The total permissible span of R-interval is empirically chosen, based on average heartbeat rates. In the presently preferred embodiment of the invention, the span was chosen as 300 milliseconds to 1,500 milliseconds with each time-bin comprising a range of 40 milliseconds for a total of 32 time-bins.

It should be appreciated that choosing a uniform millisecond time-bin range across the entire histogram results in a non-linear heartbeat per minute scale. In particular, the 40 millisecond time-bin between 1,460 and 1,500 milliseconds permits a heartbeat range of only about 0.1 beats per minute while the 40 millisecond time-bin between 300 and 340 millisecond permits a heartbeat range of about 27 heartbeats per minute. Thus, if the R-interval is used as a controlling argument on the abscissa, the histogram may be considered linear but if heartbeats per minute is to be the controlling factor, the non-linearity of the histogram would have to be taken into account. At the present time, the interpretation of R-interval histograms is not completely understood and the significance, or lack of significance, of the non-linearity in analyzing the histogram has not been determined.

In the presently preferred embodiment of the invention, a time scale 14 is provided to limit the monitoring time to a predetermined number of hours. In the illustrated histogram of FIG. 2, a total of 8 hours is provided. However, it should be appreciated that, not only can the time scale be changed, but the operation of the unit can be manually stopped at any time and the total number of monitoring hours will be registered on the time scale 14. 1

It will be appreciated that the apparatus of the invention does not actually generate bars of a particular height but small indicators, for example indicator 15, within each time-bin display device is moved incrementally upward for each R-interval signal which falls within that time-bin. Thus, the height of the indicator in the time-bin display device corresponds to the length of the bar on a conventional bar graph. The operation of I the time-bin display devices used in the presently preferred embodiment of the invention will be more fully described below.

The basic operation of the method and apparatus of the invention is illustrated by the block diagram of FIG. 3. An electrocardiogram signal is obtained in the conventional manner from electrocardiograph electrodes and applied to a terminal 30 which serves as the input to a signal processor 32. The signal required by the apparatus of the invention is any usable signal which tracks the R portion 10 of the cardiac signal. Thus, the signal processor 32 may be constructed in numerous ways well known to those skilled in the art and which form no part of the present invention.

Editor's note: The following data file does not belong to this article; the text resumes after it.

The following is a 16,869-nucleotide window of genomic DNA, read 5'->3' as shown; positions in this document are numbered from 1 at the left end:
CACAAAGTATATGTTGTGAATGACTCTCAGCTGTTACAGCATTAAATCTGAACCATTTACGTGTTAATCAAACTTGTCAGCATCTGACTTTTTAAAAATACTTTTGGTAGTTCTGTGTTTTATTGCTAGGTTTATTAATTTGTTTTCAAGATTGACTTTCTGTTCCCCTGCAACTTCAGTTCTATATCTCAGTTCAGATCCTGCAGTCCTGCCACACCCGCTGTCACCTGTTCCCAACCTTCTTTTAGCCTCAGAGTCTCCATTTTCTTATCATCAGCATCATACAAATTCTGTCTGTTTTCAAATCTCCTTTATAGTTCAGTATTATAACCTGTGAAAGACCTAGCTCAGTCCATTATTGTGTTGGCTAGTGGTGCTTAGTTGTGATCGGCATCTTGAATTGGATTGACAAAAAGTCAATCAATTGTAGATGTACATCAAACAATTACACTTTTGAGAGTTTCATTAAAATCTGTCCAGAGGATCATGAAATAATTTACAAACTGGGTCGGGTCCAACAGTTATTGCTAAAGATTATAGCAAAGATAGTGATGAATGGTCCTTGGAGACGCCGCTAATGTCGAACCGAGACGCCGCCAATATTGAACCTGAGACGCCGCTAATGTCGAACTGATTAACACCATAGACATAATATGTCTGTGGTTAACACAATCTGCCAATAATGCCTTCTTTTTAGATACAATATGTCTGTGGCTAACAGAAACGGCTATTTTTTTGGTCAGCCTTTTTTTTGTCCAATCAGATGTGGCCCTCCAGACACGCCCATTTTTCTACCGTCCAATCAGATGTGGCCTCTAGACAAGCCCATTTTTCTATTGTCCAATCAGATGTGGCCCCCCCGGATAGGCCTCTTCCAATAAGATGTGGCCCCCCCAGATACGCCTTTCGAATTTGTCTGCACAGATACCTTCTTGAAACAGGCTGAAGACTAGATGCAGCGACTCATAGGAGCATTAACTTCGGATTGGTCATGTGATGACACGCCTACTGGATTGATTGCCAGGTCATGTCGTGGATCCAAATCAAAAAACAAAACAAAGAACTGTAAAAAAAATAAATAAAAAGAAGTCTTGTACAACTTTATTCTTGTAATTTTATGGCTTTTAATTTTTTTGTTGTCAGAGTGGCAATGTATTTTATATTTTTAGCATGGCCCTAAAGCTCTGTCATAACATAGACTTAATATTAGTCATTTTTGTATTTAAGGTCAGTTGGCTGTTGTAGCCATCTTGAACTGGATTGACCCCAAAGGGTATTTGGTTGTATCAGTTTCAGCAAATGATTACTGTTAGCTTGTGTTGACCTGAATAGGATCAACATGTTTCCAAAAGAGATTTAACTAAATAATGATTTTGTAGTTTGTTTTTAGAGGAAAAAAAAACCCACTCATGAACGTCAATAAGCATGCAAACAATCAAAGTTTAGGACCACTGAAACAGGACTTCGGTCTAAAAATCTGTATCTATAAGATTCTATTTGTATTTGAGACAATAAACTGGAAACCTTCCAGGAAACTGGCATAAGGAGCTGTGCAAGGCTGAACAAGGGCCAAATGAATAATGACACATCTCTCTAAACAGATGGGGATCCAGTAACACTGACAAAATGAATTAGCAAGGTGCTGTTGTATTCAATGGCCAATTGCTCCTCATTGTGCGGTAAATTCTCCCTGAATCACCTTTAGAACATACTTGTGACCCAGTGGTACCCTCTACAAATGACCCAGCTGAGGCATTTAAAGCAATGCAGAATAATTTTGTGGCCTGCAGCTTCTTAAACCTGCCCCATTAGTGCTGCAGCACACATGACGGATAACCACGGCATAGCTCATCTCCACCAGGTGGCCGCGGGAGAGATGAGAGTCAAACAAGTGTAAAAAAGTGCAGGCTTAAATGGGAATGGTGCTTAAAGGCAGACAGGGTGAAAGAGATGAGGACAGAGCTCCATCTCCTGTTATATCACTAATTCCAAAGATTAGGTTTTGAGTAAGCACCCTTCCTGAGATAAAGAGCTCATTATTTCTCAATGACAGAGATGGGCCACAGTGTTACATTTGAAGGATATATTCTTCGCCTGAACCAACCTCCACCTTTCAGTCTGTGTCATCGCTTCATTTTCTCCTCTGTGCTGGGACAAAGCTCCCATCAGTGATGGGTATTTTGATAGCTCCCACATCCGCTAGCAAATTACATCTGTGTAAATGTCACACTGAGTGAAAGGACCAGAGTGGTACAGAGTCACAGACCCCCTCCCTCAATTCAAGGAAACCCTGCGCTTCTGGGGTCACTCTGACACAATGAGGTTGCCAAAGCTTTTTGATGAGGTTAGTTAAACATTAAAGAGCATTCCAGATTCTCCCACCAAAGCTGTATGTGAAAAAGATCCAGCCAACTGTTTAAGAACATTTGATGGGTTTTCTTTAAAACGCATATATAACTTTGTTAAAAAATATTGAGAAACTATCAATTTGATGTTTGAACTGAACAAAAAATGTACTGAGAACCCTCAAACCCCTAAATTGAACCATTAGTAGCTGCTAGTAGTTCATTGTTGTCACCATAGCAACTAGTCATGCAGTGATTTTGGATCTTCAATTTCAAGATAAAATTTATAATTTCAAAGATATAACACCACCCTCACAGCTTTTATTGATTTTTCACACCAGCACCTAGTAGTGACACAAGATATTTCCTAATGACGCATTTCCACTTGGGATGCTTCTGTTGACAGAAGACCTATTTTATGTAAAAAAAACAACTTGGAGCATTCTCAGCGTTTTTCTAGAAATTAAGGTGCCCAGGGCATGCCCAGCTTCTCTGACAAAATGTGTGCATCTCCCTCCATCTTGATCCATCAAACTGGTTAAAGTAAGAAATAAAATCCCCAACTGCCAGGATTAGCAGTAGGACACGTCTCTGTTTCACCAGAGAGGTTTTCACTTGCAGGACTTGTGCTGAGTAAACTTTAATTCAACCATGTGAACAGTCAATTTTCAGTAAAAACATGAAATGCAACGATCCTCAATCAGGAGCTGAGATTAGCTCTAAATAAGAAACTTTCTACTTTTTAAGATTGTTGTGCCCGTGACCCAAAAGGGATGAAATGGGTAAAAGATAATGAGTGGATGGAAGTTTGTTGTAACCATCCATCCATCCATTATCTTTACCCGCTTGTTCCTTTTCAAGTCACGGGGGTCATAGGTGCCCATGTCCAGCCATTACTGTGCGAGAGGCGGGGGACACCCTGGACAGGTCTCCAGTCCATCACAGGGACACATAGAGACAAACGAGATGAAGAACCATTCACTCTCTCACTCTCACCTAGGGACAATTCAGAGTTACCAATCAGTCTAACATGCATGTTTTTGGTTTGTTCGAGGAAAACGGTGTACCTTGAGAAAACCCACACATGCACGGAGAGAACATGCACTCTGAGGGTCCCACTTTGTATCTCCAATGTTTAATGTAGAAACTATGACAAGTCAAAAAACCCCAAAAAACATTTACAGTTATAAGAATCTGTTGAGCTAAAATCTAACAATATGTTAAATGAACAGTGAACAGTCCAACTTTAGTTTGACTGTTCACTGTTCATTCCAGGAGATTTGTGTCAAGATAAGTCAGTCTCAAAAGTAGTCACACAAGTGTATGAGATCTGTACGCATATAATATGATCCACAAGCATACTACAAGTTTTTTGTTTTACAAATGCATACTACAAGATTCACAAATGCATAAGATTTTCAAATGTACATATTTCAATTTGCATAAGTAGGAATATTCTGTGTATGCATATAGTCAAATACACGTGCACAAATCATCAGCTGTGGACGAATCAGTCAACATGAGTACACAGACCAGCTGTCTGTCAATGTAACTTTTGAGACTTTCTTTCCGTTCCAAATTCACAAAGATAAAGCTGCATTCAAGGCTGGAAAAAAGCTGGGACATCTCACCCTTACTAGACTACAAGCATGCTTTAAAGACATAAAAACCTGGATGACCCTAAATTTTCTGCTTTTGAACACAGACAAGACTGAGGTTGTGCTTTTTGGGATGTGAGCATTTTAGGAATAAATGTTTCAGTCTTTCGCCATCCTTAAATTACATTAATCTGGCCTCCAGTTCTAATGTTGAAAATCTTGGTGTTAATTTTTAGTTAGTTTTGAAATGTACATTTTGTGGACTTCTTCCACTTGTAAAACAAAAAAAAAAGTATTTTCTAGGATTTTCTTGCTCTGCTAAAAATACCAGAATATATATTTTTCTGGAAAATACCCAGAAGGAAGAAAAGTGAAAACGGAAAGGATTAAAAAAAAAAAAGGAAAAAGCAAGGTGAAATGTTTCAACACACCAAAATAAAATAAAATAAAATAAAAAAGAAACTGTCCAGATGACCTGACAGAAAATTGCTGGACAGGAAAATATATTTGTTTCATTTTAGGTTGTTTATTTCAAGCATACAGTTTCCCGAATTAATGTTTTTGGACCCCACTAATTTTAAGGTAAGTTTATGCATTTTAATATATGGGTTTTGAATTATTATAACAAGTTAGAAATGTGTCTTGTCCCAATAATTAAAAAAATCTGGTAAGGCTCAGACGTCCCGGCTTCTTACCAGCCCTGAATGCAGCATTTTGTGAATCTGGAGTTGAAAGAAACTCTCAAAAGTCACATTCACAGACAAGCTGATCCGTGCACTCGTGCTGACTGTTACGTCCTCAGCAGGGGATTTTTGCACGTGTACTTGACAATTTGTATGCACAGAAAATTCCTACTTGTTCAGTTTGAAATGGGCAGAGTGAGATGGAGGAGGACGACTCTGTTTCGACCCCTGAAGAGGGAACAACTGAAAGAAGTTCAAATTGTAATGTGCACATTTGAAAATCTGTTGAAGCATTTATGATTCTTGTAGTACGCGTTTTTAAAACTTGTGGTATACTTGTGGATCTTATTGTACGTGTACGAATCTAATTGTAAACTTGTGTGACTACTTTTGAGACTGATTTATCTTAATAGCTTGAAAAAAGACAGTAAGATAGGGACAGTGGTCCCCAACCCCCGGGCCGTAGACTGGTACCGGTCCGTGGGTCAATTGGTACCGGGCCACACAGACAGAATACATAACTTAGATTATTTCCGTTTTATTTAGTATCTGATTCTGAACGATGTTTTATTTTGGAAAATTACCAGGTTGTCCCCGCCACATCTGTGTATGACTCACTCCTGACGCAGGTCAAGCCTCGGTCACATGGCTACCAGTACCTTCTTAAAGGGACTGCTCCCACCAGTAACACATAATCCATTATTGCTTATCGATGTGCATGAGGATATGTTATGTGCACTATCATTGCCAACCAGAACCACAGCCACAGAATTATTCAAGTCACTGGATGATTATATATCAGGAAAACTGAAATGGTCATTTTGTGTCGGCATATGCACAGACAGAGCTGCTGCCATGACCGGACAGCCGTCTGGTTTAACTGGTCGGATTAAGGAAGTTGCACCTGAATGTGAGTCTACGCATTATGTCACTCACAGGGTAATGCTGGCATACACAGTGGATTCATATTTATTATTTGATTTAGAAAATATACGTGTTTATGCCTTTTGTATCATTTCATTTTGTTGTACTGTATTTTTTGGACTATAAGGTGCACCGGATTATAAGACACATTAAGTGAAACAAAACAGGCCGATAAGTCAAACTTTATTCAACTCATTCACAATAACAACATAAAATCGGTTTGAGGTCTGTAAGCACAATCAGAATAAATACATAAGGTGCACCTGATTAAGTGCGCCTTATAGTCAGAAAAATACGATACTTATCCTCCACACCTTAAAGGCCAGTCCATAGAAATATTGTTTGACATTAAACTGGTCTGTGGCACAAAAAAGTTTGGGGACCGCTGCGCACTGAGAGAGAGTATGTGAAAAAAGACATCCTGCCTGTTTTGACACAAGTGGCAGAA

The signal processor 32 produces an R signal on the line 34 which serves as the input to the time-bin sorting logic 36. The time-bin sorting logic determines the interval between R signals on the line 34, hereinafter called the R-interval, selects a time-bin corresponding to that R-interval and generates a suitable time-bin signal. It should be noted that each R-interval should fallwithin one of the provided time-bins between 300 milliseconds and 1,500 milliseconds.

The output on line 38 from the time-bin sorting logic 36 serves as the input to a time-bin display 40 and, for each time-bin signal, an associated time-bin display device is incremented, as will be described below.

FIG. 4 is a logic diagram illustrating the operation of the presently preferred embodiment of the invention. Again, the basic input on line 30, is from the electrodes to the signal processor 32. Generally, such a signal processor 32 will include a preamplifier 42 to greatly increase the relatively low level cardiac signal. Thereafter, the output of the preamplifier on line 44 would be typically applied to the input of some threshold device, such as a Schmitt trigger 46, which would respond only to the relatively peaked R portion 10 of the cardiac signal. The Schmitt trigger 46 also serves to process the signal to a regular pulse waveform, as is well known in the art. The output of the Schmitt trigger 46 on line 34 serves as the reset input to an R-S flip-flop 48 within the time-bin sorting logic 36.

From the configuration of FIG. 2, it can be seen that the useful range of R-intervals is from 300 to 1,500 milliseconds. Therefore, the sorting of the R-interval signals into the 40 millisecond time-bins does not occur until after 300 milliseconds have passed. The time delay is provided by a 300 millisecond start clock 50 and the normal time-bin sorting is controlled by a 40 millisecond sort clock 52. Both the start and sort clocks 50 and 52, respectively, have inhibit inputs which stop and reset the clocks in any conventional manner known to those skilled in the art.